Teaching Literacy Across the Curriculum: Focus on Academic Language
For middle and high school students, difficulty with reading skills has a direct impact on overall school success. A nationwide report from 2015 found that only 34% of eighth-grade students and only 37% of twelfth-grade students were reading at or above the proficient level.
That’s a worrying statistic, but who is responsible for teaching literacy in middle and high school? How does reading impact a student’s overall academic success? To keep up with higher-level, content-heavy courses, students must use "words as tools." They need to be proficient in academic language that is specific to school and to the subject matter. For example, students need to understand and use instructional language, which is the vocabulary of the classroom: words like "summarize," "deduce," "defend," and "analyze." In each class, students also need to use the language of the discipline: words like "variable" and "median" in algebra or "velocity" and "force" in physics.
Teachers across the curriculum can help their struggling readers make the gains they need by providing additional support in learning academic language. Here are a variety of useful and actionable tips for supporting struggling readers in the subject areas of science, history, and math.
In detail-oriented classes such as chemistry, biology, and physics, the language of the discipline may seem quite foreign, but students must know the terminology in order to understand the content. For students who struggle with reading and retention, vocabulary review should include examples and visuals to trigger recall. Don’t simply make a list of words like "velocity" and "trajectory"—fold up that paper into an airplane and demonstrate the meaning of the words instead.
Instructional language is also critical to the sciences, especially as students are conducting and reporting on their own experiments. Students must use language to describe results, classify information, compare and contrast details, and draw conclusions. Extra opportunities to define and practice each instance of instructional language can help students who are struggling with the vocabulary. Lead students in analyzing lab reports to show how each literacy skill is used by real scientists. Where in the experiment results has the author summarized? Where did he or she draw conclusions about the data? How did the author defend his or her statements? Encourage students to take notes of examples or use different colored highlighters to mark each instance of the instructional vocabulary.
Studying each period of history requires learning a new set of vocabulary. For example, a World History unit on Ancient Greece requires students to be familiar with the names of geographic locations, religious icons, types of government, and famous inventions. Learning this level of new vocabulary can be a daunting task for struggling readers.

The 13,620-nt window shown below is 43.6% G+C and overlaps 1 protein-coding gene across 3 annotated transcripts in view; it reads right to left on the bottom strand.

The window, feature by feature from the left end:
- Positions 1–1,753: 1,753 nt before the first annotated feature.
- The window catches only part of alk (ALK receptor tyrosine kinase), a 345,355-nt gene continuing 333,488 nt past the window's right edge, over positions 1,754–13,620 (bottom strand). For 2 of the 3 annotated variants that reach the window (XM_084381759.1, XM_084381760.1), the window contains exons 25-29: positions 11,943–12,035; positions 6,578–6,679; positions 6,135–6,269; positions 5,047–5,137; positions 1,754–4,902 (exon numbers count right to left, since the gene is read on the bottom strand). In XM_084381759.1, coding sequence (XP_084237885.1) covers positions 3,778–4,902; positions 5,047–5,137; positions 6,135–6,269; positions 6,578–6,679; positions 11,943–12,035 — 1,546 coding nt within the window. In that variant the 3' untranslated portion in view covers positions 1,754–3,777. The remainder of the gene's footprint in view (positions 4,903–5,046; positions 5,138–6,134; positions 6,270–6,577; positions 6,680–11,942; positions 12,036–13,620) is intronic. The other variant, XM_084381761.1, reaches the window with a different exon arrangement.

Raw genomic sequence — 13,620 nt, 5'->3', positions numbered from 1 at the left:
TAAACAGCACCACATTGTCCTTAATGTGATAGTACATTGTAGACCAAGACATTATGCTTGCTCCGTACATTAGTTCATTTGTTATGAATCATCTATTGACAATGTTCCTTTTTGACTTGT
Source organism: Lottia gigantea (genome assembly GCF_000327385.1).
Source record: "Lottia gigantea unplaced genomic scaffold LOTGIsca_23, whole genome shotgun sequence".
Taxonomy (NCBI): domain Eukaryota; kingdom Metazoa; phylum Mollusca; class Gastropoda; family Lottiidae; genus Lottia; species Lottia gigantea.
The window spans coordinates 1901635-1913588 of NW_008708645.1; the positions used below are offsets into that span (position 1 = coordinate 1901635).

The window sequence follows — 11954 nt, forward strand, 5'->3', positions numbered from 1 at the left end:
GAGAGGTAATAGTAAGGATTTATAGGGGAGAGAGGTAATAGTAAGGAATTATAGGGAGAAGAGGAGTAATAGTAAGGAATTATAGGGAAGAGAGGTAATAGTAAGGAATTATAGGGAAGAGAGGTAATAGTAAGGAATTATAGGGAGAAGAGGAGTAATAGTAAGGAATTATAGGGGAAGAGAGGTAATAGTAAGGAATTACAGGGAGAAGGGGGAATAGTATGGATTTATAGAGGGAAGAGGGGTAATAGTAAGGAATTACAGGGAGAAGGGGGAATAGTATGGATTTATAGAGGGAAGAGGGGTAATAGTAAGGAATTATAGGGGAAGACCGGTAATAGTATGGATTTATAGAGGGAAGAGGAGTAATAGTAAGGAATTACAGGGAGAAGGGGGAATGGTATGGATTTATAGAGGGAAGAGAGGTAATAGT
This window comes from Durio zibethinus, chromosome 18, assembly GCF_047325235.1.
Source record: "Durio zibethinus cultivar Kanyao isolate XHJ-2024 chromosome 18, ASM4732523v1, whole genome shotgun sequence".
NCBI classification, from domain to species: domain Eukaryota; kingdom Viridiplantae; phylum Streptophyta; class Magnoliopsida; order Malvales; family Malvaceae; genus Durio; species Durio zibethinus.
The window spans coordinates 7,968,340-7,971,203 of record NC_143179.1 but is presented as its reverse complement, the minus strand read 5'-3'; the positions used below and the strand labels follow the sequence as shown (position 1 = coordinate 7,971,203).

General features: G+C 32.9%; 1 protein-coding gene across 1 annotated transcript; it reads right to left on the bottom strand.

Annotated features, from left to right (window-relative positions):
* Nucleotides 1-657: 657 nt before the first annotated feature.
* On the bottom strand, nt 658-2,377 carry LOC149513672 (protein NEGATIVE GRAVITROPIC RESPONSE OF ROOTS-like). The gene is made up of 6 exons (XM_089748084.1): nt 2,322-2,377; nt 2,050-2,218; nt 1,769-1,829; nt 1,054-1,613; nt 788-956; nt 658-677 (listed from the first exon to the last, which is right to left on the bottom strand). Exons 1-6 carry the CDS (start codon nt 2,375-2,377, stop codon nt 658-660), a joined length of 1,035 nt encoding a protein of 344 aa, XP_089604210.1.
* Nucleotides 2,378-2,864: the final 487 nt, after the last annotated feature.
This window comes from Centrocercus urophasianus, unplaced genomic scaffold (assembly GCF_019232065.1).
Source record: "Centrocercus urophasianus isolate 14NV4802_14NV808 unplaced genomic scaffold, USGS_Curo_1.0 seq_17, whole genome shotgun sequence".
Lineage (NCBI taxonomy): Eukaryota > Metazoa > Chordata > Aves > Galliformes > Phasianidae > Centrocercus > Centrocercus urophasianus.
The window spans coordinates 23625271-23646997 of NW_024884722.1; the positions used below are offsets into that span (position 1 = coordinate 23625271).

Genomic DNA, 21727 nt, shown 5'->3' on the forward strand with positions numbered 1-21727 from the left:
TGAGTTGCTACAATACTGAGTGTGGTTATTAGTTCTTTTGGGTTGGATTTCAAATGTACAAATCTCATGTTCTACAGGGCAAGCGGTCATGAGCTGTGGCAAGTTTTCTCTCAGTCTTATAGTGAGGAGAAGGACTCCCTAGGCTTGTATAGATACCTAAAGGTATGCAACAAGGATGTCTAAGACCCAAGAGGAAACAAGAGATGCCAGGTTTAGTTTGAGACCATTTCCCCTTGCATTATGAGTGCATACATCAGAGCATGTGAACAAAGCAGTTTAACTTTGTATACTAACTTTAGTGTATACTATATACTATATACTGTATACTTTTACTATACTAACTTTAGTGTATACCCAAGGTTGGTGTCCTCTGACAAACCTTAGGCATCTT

Fortunately, history classes have many opportunities to link written and spoken words with meaningful visuals. Students could benefit from using historical photographs to help them visualize the vocabulary of each time period or, if possible, viewing actual artifacts at a museum exhibit. Drawing maps, creating an illustration to accompany a historical text, and visually organizing sets of related terms are all strategies that struggling readers can use to learn and retain a wealth of new vocabulary.
Many people believe math only involves numbers, but there’s a great deal of instructional language involved in this subject area, too. One area of concern for struggling readers is word problems. Students may have difficulty analyzing the written information in a problem such as this one: "Juan loans Laura six hundred and fifty-two dollars. He charges her an interest rate of 5% per month. If Laura waits three months to repay the loan, how much money will she owe Juan?" A problem like this one requires students to understand the functions related to words like "loan," "charge," and "owe."
One way to help struggling readers in math class involves reviewing the linguistic equivalents of mathematical symbols. For example, the words "and," "gains," and "gives" should all make students think of addition, while "take away," "loses," and "gives back" all imply subtraction. Students who learn to associate related words and phrases with the correct mathematical function will be able to decode word problems in much the same way as they approach any other new and unfamiliar text.
Although teachers and students alike may tend to think of literacy skills as the property of the Language Arts department, the truth is that academic language plays a key role in every subject area. By supporting struggling readers as they learn and use academic language, teachers of all disciplines can support students’ overall success in school.
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